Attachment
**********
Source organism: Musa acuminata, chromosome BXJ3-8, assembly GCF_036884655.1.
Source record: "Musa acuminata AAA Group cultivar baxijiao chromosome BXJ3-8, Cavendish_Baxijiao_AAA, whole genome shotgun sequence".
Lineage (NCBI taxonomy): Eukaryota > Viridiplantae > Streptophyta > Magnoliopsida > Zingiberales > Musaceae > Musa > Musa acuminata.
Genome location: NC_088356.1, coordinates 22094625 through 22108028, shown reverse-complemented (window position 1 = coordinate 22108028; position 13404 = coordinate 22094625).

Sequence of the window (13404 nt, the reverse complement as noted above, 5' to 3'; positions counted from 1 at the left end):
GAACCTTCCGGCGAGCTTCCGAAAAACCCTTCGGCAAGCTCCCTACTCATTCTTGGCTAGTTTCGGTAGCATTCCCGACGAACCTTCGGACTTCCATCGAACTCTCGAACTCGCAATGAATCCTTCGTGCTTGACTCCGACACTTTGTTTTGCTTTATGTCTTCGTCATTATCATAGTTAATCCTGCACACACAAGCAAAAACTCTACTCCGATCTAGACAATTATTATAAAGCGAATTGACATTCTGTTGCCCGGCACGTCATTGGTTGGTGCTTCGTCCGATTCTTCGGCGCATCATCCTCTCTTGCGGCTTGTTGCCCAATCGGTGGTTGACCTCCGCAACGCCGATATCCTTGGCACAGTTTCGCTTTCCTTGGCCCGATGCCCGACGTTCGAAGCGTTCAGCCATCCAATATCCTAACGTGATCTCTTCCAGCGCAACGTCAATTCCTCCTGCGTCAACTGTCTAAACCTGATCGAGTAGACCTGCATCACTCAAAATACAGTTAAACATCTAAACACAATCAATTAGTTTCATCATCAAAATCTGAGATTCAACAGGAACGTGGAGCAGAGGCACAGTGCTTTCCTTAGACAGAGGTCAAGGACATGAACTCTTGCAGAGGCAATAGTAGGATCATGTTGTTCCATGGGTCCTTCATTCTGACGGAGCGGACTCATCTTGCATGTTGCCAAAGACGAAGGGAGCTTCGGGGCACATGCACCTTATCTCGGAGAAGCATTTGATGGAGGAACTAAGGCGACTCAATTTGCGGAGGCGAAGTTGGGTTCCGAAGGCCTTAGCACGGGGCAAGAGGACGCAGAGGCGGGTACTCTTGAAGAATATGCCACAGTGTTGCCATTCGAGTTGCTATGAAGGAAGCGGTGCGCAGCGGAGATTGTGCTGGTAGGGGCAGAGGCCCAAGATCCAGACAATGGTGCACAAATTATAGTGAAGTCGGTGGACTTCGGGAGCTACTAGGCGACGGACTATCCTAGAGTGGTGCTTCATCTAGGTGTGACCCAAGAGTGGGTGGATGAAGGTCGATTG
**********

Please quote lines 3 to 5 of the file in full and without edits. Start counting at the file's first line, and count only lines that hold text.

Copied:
Lineage (NCBI taxonomy): Eukaryota > Viridiplantae > Streptophyta > Magnoliopsida > Zingiberales > Musaceae > Musa > Musa acuminata.
Genome location: NC_088356.1, coordinates 22094625 through 22108028, shown reverse-complemented (window position 1 = coordinate 22108028; position 13404 = coordinate 22094625).

Sequence of the window (13404 nt, the reverse complement as noted above, 5' to 3'; positions counted from 1 at the left end):